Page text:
12:29 PM ET
Minhajul Abedin and Habibul Bashar should step down as selectors. The addition ofImrul Kayes and Soumya Sarkar to Bangladesh's Asia Cup squad is the latest in a long list of interferences in which the selectors, both giants in their playing days, have been completely bypassed in a selection matter. This time it has emerged that the selectors weren't even consulted in the selection procedure. If this is the way players are going to be picked to play for Bangladesh, why even have selectors?
Akram Khan, BCB's cricket operations chairman, confirmed on Friday evening that Imrul and Soumya were included after the team management asked board president Nazmul Hassan, present in the UAE, for one opener.
"Tamim's absence has made the opening positions unstable," Akram said on Friday. "Team management wanted one opener but without taking any risk, we have brought in two openers. We have included Imrul Kayes and Soumya Sarkar after discussions between team management and the board chief.
"Liton [Das] and [Nazmul Hassan] Shanto haven't scored runs, so naturally this is what we have had to come up with. We have to score 240-250 in these wickets. We have brought Soumya and Imrul because they couldn't perform."
Akram, who by dint of his position is also part of the selection committee, did not even mention chief selector Minhajul, who is also traveling with the team. If common sense lived up to its definition, he should have at least been part of the conversation. Instead, it has been established that the selectors are no longer working independently, and are in fact, often forced to be mute spectators in the decision-making process itself. To compound matters this time, even the captain Mashrafe Mortaza was unaware of the new additions to the squad, as he clarified after the eight-wicket loss to India.
Over the last two years, these practices have been normalised. Ever since Minhajul was made chief selector following Faruque Ahmed's resignationin 2016, there have been repeated instances of Hassan announcing players before and after series. It started in the Afghanistan ODI series in 2016 - the first under the revamped selection policy in which the BCB chief included Chandika Hathurusingha (then the Bangladesh head coach), Akram (operations committee chairman) and Khaled Mahmud (as Bangladesh team manager), in addition to the appointed selectors.
The interference has not just come from the top. Minhajul has had to accommodate requests from the team management on at least two occasions this year alone. On both occasions, Soumya was added to the T20I squads in June and August, because the "team management wanted him".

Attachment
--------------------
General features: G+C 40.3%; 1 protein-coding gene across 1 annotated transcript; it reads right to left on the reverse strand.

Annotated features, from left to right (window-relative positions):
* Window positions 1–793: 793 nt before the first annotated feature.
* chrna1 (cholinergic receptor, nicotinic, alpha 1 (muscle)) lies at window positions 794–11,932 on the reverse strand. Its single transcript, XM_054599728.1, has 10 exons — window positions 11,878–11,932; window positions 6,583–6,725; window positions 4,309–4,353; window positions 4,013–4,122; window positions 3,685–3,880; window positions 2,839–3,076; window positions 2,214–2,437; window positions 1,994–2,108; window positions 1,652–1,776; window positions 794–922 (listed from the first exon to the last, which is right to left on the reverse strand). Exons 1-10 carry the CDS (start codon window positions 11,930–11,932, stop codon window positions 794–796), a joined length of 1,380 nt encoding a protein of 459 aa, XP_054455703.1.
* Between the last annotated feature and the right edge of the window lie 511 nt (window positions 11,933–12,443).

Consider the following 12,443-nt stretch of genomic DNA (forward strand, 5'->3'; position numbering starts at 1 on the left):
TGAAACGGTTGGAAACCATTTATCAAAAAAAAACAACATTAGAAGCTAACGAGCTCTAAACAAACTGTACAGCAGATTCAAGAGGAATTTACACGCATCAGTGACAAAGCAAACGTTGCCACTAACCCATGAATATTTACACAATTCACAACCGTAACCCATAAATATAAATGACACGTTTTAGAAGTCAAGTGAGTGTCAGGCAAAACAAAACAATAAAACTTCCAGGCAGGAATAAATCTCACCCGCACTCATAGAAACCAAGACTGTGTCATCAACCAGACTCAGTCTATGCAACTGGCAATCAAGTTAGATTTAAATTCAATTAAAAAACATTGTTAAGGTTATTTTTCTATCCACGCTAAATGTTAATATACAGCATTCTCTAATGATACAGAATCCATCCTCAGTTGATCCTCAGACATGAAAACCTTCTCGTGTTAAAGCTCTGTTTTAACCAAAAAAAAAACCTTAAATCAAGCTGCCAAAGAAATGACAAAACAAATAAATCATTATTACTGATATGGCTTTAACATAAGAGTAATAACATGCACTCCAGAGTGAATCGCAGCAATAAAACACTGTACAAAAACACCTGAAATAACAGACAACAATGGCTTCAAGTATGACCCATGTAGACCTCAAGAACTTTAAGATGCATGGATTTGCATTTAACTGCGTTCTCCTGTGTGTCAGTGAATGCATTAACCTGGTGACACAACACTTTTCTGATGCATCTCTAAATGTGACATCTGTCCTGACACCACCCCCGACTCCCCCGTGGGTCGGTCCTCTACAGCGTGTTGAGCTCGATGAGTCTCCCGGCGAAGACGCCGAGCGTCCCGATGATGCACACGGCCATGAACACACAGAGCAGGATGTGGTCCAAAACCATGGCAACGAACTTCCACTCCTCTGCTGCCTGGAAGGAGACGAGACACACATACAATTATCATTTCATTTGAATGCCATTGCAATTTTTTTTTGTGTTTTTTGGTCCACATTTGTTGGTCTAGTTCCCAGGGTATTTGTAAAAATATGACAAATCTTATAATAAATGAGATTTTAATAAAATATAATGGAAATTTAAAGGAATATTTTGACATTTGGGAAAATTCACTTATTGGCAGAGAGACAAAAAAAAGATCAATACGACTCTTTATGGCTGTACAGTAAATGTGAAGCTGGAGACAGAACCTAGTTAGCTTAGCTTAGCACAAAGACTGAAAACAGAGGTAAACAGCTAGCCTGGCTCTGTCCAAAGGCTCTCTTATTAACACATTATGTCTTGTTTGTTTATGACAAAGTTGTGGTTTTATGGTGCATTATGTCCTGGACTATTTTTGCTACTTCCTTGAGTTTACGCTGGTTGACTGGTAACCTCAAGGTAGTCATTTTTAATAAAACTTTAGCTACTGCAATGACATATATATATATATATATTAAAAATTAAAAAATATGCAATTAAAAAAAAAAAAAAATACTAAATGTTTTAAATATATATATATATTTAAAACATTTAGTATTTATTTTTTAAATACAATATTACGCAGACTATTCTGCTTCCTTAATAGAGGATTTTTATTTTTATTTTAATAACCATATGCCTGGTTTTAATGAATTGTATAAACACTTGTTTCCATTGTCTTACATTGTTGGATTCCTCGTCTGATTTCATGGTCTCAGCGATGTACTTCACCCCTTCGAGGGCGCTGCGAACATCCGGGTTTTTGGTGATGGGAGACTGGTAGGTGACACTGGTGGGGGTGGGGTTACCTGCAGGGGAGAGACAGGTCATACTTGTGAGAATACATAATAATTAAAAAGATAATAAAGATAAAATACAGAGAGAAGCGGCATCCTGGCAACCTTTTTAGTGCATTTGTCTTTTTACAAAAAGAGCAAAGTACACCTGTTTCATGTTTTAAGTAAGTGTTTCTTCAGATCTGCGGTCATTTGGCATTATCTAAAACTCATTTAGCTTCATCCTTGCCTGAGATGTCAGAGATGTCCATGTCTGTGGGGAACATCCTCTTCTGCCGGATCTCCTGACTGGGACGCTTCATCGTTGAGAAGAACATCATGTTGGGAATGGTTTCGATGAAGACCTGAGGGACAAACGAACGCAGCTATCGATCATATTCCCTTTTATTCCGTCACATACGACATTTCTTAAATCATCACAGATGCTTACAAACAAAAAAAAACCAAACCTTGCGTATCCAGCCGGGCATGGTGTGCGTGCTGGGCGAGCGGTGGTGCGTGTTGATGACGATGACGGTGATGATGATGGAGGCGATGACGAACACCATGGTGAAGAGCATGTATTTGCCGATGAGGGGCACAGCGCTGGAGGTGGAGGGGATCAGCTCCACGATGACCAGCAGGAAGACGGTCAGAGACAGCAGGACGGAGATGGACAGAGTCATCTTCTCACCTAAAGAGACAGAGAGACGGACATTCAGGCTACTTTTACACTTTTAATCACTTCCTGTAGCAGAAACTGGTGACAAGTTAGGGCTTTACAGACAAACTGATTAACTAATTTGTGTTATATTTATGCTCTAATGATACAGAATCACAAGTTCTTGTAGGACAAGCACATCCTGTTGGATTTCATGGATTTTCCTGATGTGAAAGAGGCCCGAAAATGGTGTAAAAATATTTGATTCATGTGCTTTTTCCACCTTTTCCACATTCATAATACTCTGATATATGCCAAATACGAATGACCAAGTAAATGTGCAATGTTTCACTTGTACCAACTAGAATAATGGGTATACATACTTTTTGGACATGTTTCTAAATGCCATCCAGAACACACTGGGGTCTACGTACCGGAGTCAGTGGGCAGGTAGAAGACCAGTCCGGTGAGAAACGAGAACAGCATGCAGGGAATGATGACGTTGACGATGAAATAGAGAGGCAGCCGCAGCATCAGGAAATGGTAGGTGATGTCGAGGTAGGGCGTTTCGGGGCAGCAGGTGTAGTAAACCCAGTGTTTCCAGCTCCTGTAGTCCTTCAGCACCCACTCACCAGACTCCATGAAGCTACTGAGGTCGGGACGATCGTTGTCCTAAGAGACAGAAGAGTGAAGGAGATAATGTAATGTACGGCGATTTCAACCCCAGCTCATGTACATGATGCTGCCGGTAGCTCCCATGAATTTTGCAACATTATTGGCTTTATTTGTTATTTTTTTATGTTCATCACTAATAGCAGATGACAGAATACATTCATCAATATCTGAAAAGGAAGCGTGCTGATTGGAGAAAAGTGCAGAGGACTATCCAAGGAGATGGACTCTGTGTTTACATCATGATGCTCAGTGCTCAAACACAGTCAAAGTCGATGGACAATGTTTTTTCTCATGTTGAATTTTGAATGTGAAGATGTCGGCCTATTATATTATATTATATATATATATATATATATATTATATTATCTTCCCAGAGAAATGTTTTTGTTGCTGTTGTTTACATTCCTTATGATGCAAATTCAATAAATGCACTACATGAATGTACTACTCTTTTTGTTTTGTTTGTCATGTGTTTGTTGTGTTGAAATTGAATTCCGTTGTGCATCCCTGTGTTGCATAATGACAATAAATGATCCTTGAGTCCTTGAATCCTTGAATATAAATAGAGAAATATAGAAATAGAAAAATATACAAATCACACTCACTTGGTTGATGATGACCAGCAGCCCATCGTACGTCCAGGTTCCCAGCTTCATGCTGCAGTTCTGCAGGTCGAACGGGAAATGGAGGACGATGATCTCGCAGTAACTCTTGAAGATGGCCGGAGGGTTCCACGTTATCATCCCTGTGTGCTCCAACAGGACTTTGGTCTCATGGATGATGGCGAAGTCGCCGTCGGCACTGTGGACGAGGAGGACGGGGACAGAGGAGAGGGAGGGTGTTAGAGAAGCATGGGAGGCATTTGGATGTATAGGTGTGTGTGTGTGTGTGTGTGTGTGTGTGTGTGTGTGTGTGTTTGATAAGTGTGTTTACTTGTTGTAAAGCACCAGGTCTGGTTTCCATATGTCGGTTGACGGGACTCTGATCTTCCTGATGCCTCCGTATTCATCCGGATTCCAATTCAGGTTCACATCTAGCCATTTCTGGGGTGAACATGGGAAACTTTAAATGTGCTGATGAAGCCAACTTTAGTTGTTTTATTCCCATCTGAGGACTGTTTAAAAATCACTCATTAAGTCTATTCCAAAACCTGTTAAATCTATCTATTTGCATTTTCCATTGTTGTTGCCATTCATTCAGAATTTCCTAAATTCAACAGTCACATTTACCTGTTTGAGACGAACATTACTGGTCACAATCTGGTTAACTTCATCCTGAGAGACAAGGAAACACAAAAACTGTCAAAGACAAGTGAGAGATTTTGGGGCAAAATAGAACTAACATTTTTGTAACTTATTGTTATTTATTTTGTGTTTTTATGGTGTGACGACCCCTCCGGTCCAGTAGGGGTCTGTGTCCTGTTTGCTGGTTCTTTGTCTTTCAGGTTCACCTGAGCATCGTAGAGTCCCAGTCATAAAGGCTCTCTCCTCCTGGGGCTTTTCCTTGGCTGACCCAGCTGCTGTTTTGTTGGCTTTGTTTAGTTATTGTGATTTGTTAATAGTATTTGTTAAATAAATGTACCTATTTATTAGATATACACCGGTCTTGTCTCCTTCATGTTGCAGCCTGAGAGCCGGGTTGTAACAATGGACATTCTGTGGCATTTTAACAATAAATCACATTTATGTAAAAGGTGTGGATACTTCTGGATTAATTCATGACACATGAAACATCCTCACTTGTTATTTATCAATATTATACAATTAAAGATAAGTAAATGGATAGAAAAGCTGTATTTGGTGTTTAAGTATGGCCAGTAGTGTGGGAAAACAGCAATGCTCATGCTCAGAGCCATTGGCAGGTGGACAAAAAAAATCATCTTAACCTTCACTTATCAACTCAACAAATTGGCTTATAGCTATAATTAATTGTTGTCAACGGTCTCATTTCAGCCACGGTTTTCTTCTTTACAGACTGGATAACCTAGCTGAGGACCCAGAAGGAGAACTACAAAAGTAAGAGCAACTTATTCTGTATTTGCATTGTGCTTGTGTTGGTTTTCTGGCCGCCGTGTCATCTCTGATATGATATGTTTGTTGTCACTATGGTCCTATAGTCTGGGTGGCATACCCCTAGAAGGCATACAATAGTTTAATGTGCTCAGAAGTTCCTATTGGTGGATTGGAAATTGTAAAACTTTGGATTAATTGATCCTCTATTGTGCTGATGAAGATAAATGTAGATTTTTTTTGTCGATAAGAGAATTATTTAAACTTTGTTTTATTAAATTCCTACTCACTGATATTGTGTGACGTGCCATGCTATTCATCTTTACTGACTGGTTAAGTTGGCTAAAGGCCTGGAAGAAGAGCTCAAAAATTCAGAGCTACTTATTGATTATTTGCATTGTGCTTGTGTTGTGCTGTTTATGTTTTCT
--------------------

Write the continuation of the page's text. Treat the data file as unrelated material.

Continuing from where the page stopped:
While Minhajul and Bashar have never publicly said they were unhappy with this situation, given how powerless they have been rendered by invasive board policies, it makes one wonder whether they are required at all.
Hathurusingha had always maintained that Bangladesh's head coach must be in the selection panel. And the BCB has also shown an inclination to have a "player's voice" in the panel, in this case through Mahmud - a BCB director and team manager - as their representative.
This expanded selection committee is in any case a flawed concept, because selectors should be independent of any other position to maintain fairness. Minhajul and Bashar are only selectors, unlike Mahmud, who is also a board director, development committee chairman, team manager and coach of DPL and BPL sides. Conflict of Interest does not come more blatant.
As the cricket operations head, Akram is essentially the selectors' boss, so his presence in the same selection committee is quite baffling. There could be a case for the head coach to have a selector's position but in other countries, its duality has been questioned. Hathurusingha, for his part, had to convince the BCB chief to become a selector, not the other way around. What then is the point of having two respected former cricketers wasting their time in roles that have been forced into irrelevance?
Interestingly, Minhajul and Bashar both suffered selection troubles in their playing career. Minhajul wasn't originally part of Bangladesh's first World Cup squad in 1999, only to be added due to a public demand. The same was true for Bashar when Bangladesh's inaugural Test squad was announced in 2000.
Both Minhajul and Bashar are highly respected figures in Bangladesh cricket. Minhajul is regarded by many as their best batsman through the 1980s and 1990s, while Bashar's 3000-plus Test runs are not overlooked either. They both are technically sound individuals who have much to offer as selectors.
But when selectors, especially former cricketers of the stature of these two, are being consistently bypassed in the actual decision-making, a dangerous trend is bound to be set. What becomes the future of selectors in Bangladesh? Will the next set of selectors also be pushed into irrelevance?
And potentially, this also raises broader questions about Bangladesh cricket, specifically about the way in which the BCB handles its team.